Optional strategies for reduced metabolism in gray mouse lemurs
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Among the order of primates, torpor has been described only for the small Malagasy cheirogaleids Microcebus and Cheirogaleus. The nocturnal, gray mouse lemur, Microcebus murinus (approx. 60 g), is capable of entering into and spontaneously arousing from apparently daily torpor during the dry season in response to reduced temperatures and low food and water sources. Mark–recapture studies indicated that this primate species might also hibernate for several weeks, although physiological evidence is lacking. In the present study, we investigated patterns of body temperature in two free-ranging M. murinus during the austral winter using temperature-sensitive data loggers implanted subdermally. One lemur hibernated and remained inactive for 4 weeks. During this time, body temperature followed the ambient temperature passively with a minimum body temperature of 11.5°C, interrupted by irregular arousals to normothermic levels. Under the same conditions, the second individual displayed only short bouts of torpor in the early morning hours but maintained stable normothermic body temperatures throughout its nocturnal activity. Reduction of body temperature was less pronounced in the mouse lemur that utilized short bouts of torpor with a minimum value of 27°C. Despite the small sample size, our findings provide the first physiological confirmation that free-ranging individuals of M. murinus from the humid evergreen littoral rain forest have the option to utilize short torpor bouts or hibernation under the same conditions as two alternative energy-conserving physiological solutions to environmental constraints.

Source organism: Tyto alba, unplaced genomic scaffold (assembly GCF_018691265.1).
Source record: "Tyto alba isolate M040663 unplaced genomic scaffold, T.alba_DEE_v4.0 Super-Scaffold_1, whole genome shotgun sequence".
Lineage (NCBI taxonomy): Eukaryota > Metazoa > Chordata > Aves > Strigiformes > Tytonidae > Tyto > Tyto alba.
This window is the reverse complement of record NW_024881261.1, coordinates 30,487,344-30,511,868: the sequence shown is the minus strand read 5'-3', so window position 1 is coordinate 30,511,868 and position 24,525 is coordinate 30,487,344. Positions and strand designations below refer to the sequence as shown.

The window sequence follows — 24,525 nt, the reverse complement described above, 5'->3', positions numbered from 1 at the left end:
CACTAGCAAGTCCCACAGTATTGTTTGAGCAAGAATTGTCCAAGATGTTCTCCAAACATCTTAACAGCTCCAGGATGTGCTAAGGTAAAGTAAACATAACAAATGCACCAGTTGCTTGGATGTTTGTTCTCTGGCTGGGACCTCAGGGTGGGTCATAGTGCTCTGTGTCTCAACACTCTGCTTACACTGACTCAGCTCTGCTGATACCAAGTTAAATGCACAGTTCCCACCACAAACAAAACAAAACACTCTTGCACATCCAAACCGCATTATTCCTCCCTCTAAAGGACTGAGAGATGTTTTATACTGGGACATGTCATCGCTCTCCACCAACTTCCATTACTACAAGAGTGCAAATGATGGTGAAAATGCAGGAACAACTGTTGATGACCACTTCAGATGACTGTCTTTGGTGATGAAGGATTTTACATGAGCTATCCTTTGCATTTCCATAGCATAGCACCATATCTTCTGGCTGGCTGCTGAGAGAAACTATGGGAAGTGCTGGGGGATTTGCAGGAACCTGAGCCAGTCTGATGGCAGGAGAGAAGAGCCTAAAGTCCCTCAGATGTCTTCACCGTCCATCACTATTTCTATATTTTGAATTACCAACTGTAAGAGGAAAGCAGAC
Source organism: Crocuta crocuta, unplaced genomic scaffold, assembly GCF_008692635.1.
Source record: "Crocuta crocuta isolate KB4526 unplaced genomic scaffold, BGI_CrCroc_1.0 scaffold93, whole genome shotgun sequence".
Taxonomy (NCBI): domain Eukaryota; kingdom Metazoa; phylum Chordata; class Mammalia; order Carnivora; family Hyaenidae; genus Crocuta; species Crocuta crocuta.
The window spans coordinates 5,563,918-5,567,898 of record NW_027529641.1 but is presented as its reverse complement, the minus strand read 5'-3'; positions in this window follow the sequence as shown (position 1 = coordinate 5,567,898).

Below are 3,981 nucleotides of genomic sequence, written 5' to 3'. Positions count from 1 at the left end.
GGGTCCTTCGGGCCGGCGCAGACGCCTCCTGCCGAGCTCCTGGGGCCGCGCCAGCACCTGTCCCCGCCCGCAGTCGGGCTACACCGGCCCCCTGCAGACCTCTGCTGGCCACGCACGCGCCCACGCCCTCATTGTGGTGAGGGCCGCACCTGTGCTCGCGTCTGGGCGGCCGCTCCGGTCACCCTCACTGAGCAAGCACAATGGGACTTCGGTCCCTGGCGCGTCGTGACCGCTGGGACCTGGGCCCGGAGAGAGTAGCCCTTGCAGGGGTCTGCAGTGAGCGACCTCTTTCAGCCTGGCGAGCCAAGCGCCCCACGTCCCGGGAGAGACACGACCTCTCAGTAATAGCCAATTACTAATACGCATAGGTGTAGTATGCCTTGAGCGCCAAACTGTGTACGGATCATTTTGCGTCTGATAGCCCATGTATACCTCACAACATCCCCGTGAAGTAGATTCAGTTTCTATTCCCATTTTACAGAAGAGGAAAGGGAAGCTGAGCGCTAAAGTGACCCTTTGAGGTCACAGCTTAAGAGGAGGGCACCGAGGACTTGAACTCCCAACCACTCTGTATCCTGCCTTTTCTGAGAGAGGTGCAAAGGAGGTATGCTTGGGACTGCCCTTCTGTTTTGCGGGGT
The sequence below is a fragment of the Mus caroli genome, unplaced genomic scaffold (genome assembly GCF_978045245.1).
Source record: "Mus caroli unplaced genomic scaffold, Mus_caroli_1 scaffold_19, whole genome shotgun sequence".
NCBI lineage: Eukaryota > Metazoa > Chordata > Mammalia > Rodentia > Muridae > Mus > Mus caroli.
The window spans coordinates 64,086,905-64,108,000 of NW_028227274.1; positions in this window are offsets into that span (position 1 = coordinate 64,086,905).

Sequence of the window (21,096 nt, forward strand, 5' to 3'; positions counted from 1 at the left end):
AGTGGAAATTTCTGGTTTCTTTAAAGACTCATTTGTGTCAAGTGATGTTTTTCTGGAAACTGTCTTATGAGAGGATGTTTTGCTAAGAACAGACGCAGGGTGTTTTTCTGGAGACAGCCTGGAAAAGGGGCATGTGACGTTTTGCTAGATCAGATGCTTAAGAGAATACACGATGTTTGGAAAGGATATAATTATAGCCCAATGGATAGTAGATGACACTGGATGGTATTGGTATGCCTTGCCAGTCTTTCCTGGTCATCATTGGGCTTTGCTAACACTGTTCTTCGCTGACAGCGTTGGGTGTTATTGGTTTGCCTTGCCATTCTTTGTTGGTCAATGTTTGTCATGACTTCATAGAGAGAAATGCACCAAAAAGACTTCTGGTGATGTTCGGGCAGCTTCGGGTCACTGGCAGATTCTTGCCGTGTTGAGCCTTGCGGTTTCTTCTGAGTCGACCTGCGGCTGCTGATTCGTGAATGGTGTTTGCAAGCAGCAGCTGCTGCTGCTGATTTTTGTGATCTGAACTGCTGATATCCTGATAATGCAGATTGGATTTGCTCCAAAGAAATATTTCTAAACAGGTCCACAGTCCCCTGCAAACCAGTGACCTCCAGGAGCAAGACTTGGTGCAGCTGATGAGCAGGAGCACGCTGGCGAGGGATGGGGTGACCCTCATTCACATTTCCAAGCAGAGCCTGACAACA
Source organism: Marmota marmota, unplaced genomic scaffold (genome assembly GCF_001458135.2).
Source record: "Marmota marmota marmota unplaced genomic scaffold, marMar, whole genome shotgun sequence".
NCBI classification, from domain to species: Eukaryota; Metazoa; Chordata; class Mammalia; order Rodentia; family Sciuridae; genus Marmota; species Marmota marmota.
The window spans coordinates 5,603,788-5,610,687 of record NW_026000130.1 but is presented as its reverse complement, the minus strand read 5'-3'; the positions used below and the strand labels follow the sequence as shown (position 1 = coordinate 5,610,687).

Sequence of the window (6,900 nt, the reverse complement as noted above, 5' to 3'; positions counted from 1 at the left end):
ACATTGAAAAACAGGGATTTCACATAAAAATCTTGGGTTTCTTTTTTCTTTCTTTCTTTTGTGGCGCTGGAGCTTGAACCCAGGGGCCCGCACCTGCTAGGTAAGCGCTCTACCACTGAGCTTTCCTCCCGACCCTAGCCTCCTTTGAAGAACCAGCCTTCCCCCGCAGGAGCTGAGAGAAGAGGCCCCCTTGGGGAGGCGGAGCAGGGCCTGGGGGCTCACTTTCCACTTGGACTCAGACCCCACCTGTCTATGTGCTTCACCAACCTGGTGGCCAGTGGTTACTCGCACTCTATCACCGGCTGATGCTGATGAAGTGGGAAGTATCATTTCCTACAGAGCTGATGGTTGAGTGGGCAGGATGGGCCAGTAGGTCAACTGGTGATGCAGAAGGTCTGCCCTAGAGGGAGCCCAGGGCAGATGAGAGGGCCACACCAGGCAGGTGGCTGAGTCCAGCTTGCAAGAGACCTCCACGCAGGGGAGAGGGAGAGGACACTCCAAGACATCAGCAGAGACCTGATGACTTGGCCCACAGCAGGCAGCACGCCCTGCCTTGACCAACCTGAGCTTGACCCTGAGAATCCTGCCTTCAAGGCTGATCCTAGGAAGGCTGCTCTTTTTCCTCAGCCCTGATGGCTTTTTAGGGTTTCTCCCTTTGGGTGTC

KeywordsMicrocebus murinus Daily torpor Hibernation Body temperature
We thank the Direction des Eaux et Forêts and the Commission Tripartite for their authorization to carry out this work. The study has been conducted within the framework of biodiversity assessment studies of the littoral forest fragments initiated by QIT Madagascar Minerals (QMM). J.-B. Ramanamanjato, M. Vincelette, and their environmental and conservation team of QMM provided excellent support in the field. This paper is part of the Accord de Collaboration between the Université d'Anananarivo (Départements de Biologie Animale and d'Anthropologie et Biologie Evolutive), QMM, and Hamburg University. Financial support from the German Research Foundation (SCHM 1391/2-1, 2-3, 2-4) is gratefully acknowledged. We declare that the experiments complied with the current laws in Madagascar (N° 101—DGDRF/SCB).
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